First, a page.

Please be aware that the City of Westminster will be working on a road resurfacing project that will impact campus during the month of October. More information »

Notes from the UK: History professor’s podcast on memory

Paul Miller
May 06, 2014

When Paul Miller returns to the Hill this fall, the History professor will share, with colleagues and students alike, new ways of presenting scholarly work and new ideas on historical memory.

However, don’t expect everything to be new. The enthusiasm and scholarship Miller brings to the classroom have only intensified in his past years as a Marie Curie Fellow (European Union) at the University of Birmingham in the UK.

Miller has been researching and writing on the memory of the Sarajevo assassination of Archduke Franz Ferdinand, heir to what Miller describes as the “largely forgotten (today in the U.S. especially) Austro-Hungarian Empire.” Ferdinand and his wife were killed while processing through Sarajevo at the end of a trip to Bosnia-Herzegovina to observe military maneuvers in the Empire’s newly annexed provinces.

Miller does not refer to “memory” in the traditional sense when talking about an assassination and war that happened a century ago.

“Memory in this academic sense is not necessarily or exclusively about testimony, though that may well be a part of it with increasing interest in recording the testimonies of people who experienced war, genocide, etc.,” Miller says. “But above all, memory is how we attempt to make sense of past events as part of some collectivity – be it family, ethnic/religious group, nation or profession.”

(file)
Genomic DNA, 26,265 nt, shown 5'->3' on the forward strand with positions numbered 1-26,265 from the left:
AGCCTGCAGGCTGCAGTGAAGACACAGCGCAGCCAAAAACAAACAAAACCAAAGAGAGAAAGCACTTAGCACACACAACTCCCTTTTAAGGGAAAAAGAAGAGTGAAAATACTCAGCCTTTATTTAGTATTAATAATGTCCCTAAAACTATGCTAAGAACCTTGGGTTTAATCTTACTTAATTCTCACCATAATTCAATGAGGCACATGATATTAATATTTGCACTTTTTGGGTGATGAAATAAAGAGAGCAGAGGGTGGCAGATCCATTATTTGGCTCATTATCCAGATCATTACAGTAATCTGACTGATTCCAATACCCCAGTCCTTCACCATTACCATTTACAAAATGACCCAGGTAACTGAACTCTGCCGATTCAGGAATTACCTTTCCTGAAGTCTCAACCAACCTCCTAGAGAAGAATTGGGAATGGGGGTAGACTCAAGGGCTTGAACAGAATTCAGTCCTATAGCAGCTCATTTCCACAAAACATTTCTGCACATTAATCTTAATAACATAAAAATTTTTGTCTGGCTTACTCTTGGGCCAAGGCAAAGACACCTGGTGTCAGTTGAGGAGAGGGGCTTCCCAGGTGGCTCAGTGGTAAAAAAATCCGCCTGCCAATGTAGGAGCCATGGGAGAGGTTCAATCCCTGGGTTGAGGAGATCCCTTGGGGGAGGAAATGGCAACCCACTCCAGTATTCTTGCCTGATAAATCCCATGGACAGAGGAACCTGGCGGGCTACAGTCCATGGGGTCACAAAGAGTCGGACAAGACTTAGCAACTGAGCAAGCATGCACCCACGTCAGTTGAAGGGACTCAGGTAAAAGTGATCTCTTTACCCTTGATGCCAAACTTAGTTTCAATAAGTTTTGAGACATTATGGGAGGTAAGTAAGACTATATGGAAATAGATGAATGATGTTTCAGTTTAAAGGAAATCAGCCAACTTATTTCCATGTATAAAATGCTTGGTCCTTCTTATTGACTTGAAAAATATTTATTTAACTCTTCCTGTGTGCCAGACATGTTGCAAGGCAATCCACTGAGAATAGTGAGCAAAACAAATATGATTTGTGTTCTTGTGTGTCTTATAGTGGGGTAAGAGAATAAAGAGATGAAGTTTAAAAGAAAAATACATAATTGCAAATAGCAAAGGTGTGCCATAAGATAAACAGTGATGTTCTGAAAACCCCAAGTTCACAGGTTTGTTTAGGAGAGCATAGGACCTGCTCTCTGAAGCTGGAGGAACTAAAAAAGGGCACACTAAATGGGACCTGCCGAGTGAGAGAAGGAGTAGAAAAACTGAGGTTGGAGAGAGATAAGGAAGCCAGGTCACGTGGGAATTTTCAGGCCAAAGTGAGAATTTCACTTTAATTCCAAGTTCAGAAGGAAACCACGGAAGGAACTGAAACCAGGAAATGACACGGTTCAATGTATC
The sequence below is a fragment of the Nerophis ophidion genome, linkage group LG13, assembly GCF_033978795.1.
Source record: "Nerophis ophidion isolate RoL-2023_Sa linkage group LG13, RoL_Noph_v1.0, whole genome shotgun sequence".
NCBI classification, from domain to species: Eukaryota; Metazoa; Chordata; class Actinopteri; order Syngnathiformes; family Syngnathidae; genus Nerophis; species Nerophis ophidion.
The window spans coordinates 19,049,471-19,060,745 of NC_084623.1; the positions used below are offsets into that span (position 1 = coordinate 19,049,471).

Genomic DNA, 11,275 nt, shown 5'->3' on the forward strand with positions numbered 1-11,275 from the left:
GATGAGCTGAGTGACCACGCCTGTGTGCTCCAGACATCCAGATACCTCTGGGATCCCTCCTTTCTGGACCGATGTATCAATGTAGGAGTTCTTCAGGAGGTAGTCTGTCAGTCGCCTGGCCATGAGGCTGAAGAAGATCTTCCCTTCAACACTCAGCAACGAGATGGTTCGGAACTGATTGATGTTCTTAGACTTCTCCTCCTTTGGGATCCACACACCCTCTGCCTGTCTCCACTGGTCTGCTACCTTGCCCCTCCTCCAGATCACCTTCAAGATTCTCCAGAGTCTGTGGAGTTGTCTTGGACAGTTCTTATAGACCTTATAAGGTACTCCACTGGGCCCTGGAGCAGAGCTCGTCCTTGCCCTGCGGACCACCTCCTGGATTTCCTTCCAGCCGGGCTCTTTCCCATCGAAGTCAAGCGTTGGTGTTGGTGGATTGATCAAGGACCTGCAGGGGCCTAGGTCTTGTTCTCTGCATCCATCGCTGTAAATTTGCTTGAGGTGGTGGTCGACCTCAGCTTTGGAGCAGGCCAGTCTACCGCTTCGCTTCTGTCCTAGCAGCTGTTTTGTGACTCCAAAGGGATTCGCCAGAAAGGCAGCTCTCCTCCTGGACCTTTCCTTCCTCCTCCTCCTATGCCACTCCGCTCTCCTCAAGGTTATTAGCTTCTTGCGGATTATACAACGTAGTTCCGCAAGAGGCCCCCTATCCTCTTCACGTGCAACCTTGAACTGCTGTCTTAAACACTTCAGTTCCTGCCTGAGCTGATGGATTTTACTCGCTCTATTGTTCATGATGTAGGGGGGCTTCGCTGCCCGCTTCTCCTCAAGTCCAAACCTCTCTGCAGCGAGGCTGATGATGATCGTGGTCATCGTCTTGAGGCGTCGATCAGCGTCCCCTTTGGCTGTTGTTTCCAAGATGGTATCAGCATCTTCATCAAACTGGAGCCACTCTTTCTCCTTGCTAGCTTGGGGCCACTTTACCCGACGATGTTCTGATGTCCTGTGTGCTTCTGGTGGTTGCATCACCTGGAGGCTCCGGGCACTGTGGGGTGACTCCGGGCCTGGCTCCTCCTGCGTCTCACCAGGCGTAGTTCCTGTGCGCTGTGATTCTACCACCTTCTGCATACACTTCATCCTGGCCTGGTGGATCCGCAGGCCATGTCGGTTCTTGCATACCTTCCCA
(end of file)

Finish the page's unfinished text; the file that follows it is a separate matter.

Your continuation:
Miller first thought about memory while teaching a course on the Holocaust at McDaniel.

“I became increasingly interested in the work that was being done on Holocaust remembrance, particularly in terms of how monuments, memorials and museums were constructed in different countries – Poland, Germany, Israel and the United States – as a reflection of how these countries experienced the Holocaust, whether directly or indirectly,” he says.  

One result of Miller’s work at Birmingham is his 25-minute podcast, “The Sandwich That Sabotaged Civilisation,” part of the University of Oxford series, “New Perspectives on the First World War.” In it, he explores the tension between history and memory, and how what people think they see in photographs/video, for example, influences their understanding of the past. He launches his podcast discussion with a famous photograph of the “arrest” of Franz Ferdinand’s assassin, the Bosnian Gavrilo Princip.   

“The podcast has become my calling card whenever anyone asks me what I’ve been working on the past few years in the UK,” Miller writes in an email. “It’s shown me how effective this format of presenting academic scholarship can be in reaching a wide audience.”

Miller uses the assassination as what he refers to as a “site of memory,” on which to reflect upon the entire 20th century in terms of how people from different states, societies and cultures have attempted to come to terms with World War I and its consequences. Much of his work engages with non-traditional historical sources, such as literature, film, monuments/memorials, folklore and art.

The podcast was first a conference paper Miller delivered at the University of Westminster in London and will be a chapter in a book titled “Unreliable Memories: Interdisciplinary Essays on Falsifying, Performing and Analysing Memory.”

In fact, “The Sandwich that Sabotaged Civilisation" emerged in part from common memory that is false, Miller says. It is not true, he points out, that the assassin was eating a sandwich when the Archduke’s car ‘just happened’ to turn the corner and stop right in front of him. Still, memory such as this reflects historical understanding of the random elements that did exist in the Sarajevo assassination. And, in a broader and more ambitious sense, it indicates the ways in which we often process and portray the past, and in particular a difficult past.  

“In this case, it is the utter disproportionality between the Sarajevo assassination and the outbreak of world war a month later, that lends itself to so much false memory, and other efforts (be they fiction, art, film, memorialization, etc.) to make sense of the assassination,” he says.